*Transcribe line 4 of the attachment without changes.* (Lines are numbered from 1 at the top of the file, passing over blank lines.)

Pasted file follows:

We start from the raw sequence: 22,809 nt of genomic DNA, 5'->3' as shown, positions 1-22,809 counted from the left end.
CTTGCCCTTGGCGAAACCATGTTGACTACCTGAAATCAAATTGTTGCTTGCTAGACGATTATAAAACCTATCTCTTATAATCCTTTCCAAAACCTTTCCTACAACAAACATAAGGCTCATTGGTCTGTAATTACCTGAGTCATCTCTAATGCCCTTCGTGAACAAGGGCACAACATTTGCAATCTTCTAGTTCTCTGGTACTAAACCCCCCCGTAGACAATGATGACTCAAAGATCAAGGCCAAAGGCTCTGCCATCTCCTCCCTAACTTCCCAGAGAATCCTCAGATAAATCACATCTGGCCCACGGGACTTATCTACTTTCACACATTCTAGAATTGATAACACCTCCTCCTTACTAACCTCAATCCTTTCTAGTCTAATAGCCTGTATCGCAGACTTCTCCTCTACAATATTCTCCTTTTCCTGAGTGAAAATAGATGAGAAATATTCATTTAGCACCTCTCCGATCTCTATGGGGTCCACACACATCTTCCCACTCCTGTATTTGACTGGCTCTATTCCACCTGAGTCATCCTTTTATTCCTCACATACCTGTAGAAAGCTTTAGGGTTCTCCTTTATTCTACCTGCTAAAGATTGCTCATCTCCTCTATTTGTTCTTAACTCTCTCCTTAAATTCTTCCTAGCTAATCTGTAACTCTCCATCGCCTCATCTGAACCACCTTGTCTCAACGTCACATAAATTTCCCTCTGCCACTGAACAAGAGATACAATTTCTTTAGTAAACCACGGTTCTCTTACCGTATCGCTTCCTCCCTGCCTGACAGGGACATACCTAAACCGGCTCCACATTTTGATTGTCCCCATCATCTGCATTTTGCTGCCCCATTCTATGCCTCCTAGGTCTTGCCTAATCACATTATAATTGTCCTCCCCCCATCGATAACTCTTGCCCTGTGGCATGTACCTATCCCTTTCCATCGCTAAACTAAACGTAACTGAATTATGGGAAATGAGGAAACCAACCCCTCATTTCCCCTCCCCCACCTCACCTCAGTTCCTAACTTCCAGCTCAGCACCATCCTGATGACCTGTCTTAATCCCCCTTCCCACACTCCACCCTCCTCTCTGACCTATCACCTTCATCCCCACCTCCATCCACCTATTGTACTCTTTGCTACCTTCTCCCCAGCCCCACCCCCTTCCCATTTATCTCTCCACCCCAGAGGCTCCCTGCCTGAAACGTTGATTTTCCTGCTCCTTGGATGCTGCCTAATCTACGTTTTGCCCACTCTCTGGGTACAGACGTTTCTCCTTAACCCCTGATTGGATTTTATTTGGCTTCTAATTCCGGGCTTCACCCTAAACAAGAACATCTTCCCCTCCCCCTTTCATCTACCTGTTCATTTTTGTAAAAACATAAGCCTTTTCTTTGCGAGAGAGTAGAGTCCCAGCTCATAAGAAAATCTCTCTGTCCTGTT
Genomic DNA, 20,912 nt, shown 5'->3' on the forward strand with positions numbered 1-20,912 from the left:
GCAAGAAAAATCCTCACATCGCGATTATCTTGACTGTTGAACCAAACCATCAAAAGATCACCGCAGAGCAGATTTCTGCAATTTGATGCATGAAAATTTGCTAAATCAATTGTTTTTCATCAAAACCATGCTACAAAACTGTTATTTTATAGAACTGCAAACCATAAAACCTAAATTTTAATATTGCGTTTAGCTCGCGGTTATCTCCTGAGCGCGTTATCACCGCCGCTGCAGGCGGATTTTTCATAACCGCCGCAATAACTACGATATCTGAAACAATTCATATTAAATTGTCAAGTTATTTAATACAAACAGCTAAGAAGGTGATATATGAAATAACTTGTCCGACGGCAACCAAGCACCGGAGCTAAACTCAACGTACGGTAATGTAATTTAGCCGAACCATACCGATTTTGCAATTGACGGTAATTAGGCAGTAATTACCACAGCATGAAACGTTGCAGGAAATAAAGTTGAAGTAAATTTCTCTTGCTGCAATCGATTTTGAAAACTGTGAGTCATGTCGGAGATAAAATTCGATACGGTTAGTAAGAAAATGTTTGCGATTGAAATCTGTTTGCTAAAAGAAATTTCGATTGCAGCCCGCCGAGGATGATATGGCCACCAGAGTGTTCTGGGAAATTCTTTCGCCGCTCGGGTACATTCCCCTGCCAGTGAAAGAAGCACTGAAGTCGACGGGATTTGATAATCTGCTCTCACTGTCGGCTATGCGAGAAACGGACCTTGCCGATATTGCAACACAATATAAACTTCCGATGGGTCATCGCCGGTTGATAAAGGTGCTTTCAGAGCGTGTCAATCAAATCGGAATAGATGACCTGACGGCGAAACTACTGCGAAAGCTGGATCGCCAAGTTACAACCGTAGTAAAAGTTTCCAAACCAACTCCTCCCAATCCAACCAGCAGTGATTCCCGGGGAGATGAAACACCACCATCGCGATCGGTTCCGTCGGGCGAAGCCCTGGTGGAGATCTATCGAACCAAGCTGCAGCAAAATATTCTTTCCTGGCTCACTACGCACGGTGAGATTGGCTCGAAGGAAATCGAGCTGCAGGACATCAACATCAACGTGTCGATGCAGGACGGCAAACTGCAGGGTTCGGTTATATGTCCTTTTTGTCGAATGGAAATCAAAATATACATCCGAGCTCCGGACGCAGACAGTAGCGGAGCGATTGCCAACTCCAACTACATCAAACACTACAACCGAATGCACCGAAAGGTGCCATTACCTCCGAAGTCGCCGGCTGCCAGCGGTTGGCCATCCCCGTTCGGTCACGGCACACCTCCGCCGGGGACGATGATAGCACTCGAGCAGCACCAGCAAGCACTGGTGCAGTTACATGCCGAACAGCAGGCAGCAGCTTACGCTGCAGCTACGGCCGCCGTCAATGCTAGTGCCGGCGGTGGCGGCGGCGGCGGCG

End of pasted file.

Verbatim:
GCAAGAAAAATCCTCACATCGCGATTATCTTGACTGTTGAACCAAACCATCAAAAGATCACCGCAGAGCAGATTTCTGCAATTTGATGCATGAAAATTTGCTAAATCAATTGTTTTTCATCAAAACCATGCTACAAAACTGTTATTTTATAGAACTGCAAACCATAAAACCTAAATTTTAATATTGCGTTTAGCTCGCGGTTATCTCCTGAGCGCGTTATCACCGCCGCTGCAGGCGGATTTTTCATAACCGCCGCAATAACTACGATATCTGAAACAATTCATATTAAATTGTCAAGTTATTTAATACAAACAGCTAAGAAGGTGATATATGAAATAACTTGTCCGACGGCAACCAAGCACCGGAGCTAAACTCAACGTACGGTAATGTAATTTAGCCGAACCATACCGATTTTGCAATTGACGGTAATTAGGCAGTAATTACCACAGCATGAAACGTTGCAGGAAATAAAGTTGAAGTAAATTTCTCTTGCTGCAATCGATTTTGAAAACTGTGAGTCATGTCGGAGATAAAATTCGATACGGTTAGTAAGAAAATGTTTGCGATTGAAATCTGTTTGCTAAAAGAAATTTCGATTGCAGCCCGCCGAGGATGATATGGCCACCAGAGTGTTCTGGGAAATTCTTTCGCCGCTCGGGTACATTCCCCTGCCAGTGAAAGAAGCACTGAAGTCGACGGGATTTGATAATCTGCTCTCACTGTCGGCTATGCGAGAAACGGACCTTGCCGATATTGCAACACAATATAAACTTCCGATGGGTCATCGCCGGTTGATAAAGGTGCTTTCAGAGCGTGTCAATCAAATCGGAATAGATGACCTGACGGCGAAACTACTGCGAAAGCTGGATCGCCAAGTTACAACCGTAGTAAAAGTTTCCAAACCAACTCCTCCCAATCCAACCAGCAGTGATTCCCGGGGAGATGAAACACCACCATCGCGATCGGTTCCGTCGGGCGAAGCCCTGGTGGAGATCTATCGAACCAAGCTGCAGCAAAATATTCTTTCCTGGCTCACTACGCACGGTGAGATTGGCTCGAAGGAAATCGAGCTGCAGGACATCAACATCAACGTGTCGATGCAGGACGGCAAACTGCAGGGTTCGGTTATATGTCCTTTTTGTCGAATGGAAATCAAAATATACATCCGAGCTCCGGACGCAGACAGTAGCGGAGCGATTGCCAACTCCAACTACATCAAACACTACAACCGAATGCACCGAAAGGTGCCATTACCTCCGAAGTCGCCGGCTGCCAGCGGTTGGCCATCCCCGTTCGGTCACGGCACACCTCCGCCGGGGACGATGATAGCACTCGAGCAGCACCAGCAAGCACTGGTGCAGTTACATGCCGAACAGCAGGCAGCAGCTTACGCTGCAGCTACGGCCGCCGTCAATGCTAGTGCCGGCGGTGGCGGCGGCGGCGGCG